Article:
Skip to Content

Virginia’s Consumer Data Privacy Law Takes Effect Next Month

on Wednesday, 21 December 2022 in Technology & Intellectual Property Update: Arianna C. Goldstein, Editor

As 2022 comes to a close, most of the attention in the consumer data privacy space has centered around the California Privacy Rights Act taking effect on January 1, 2023, but companies should not forget that the Virginia Consumer Data Protection Act (“VCDPA”) will also go into effect on January 1, 2023.  As a result, businesses need to ensure that their policies and practices are adjusted, as necessary, to address these increased privacy obligations.

The VCDPA will apply to people and businesses that “conduct business in the Commonwealth” or “produce products or services that are targeted to” Virginia residents and (a) control or process personal data of at least 100,000 Virginia residents during a calendar year, or (b) control or process personal data of at least 25,000 Virginia residents and derive over 50 percent of gross revenue from the sale of personal data.  The VCDPA contains a number of exemptions, including that it will not apply to any Virginia political subdivisions, financial institutions subject to the Gramm-Leach-Bliley Act, non-profit organizations, higher education institutions, or entities otherwise covered by HIPAA.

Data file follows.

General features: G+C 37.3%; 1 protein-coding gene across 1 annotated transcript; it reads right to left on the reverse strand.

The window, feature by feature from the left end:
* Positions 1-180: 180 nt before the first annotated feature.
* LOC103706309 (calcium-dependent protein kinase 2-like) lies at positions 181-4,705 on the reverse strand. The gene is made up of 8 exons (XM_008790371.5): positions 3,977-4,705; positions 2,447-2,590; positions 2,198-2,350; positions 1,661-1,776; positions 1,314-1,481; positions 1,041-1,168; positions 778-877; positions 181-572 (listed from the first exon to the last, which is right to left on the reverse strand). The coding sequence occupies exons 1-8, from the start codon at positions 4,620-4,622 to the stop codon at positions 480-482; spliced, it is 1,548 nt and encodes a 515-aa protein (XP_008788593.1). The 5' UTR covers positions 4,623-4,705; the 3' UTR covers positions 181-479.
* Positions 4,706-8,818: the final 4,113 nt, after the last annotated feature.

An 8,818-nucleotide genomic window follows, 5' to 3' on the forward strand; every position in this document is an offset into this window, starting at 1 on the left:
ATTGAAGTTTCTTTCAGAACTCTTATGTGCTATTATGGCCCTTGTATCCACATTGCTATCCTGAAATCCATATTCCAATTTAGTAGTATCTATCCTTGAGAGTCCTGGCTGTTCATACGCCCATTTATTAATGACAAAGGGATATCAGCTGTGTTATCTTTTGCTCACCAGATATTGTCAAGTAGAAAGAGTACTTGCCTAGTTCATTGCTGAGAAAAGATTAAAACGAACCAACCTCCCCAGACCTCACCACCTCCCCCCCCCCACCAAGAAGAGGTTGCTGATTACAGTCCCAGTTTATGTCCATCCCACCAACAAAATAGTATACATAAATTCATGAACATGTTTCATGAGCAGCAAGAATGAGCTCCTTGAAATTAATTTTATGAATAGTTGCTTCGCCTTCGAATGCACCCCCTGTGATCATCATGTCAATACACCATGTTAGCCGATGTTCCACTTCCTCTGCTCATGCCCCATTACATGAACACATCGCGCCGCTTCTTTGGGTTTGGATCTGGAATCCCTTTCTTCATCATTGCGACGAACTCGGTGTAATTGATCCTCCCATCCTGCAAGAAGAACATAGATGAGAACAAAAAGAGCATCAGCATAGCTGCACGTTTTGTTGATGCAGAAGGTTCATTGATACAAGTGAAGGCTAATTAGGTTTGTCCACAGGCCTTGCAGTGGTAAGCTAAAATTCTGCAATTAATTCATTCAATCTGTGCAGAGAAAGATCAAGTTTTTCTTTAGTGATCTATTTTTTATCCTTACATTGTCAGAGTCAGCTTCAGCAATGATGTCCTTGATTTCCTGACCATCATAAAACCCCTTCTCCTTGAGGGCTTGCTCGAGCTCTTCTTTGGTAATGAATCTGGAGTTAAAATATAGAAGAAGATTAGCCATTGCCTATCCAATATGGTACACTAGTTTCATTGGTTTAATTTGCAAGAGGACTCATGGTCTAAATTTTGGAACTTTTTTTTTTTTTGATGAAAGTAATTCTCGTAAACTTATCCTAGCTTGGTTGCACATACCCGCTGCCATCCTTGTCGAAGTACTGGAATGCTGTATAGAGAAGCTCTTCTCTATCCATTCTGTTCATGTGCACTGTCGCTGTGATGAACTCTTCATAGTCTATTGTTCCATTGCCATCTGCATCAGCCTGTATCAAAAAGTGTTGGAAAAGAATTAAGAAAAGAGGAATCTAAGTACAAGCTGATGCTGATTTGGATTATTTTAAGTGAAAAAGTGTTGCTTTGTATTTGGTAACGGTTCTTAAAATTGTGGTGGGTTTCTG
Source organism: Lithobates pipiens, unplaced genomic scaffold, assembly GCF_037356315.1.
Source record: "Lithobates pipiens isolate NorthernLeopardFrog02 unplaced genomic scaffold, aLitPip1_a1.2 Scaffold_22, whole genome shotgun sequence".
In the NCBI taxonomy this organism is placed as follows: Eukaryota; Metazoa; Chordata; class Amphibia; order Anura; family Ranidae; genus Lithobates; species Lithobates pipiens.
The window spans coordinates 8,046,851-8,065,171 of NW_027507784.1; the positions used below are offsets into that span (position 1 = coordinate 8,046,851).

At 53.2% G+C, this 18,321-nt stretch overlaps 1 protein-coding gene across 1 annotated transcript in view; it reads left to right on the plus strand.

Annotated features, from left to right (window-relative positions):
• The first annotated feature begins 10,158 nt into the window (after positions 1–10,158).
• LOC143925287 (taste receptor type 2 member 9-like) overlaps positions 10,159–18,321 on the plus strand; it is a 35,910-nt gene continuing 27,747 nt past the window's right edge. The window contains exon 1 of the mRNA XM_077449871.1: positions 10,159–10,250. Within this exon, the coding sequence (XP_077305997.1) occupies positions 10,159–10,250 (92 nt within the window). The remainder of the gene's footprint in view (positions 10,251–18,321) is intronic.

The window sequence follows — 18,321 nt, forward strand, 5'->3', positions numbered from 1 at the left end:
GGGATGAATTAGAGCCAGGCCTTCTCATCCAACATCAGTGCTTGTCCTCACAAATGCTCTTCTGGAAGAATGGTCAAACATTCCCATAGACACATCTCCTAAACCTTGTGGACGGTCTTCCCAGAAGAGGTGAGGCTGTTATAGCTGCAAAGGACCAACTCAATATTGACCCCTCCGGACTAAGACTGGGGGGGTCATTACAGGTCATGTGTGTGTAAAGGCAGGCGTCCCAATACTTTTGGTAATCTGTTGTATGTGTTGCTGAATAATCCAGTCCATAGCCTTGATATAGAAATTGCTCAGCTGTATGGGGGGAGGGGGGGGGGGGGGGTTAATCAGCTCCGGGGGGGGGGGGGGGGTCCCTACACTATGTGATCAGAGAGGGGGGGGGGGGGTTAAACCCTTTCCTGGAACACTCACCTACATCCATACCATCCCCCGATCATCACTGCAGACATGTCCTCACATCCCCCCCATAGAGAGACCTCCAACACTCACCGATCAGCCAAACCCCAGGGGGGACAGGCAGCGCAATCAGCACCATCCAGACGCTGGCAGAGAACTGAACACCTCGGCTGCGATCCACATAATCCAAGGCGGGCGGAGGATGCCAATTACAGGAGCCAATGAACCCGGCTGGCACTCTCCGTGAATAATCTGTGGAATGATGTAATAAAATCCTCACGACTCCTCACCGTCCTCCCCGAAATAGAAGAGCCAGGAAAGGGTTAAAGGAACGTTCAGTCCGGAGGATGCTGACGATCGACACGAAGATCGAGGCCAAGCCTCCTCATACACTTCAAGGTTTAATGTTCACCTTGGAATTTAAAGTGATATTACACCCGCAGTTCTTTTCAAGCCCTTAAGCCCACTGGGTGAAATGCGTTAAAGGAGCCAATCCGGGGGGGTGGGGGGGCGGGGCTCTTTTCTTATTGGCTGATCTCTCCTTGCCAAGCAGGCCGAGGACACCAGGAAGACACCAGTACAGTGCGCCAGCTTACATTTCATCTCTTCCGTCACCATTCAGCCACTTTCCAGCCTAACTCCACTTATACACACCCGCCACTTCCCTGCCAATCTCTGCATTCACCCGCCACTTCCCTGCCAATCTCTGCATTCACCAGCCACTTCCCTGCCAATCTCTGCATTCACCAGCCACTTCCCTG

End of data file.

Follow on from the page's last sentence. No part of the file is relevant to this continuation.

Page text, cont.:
The VCDPA defines “personal data” broadly to include any information that is linked to or could reasonably be linked to an individual (de-identified or publicly available information is excluded from the definition of personal data).  Covered businesses must obtain consent before processing or using consumer personal data.  Additionally, consumers must be informed of the purpose for which their personal data is being collected, and covered businesses will be prohibited from using personal data for any undisclosed purpose.

The Virginia Attorney General will have exclusive enforcement authority.  The Attorney General’s office would need to provide 30 days’ notice of any violation and allow an opportunity to cure.  For uncured violations, the Attorney General would be able to file an action seeking $7,500 per violation.  Notably, the VCDPA does not provide a private right of action. 

1700 Farnam Street | Suite 1500 | Omaha, NE 68102 | 402.344.0500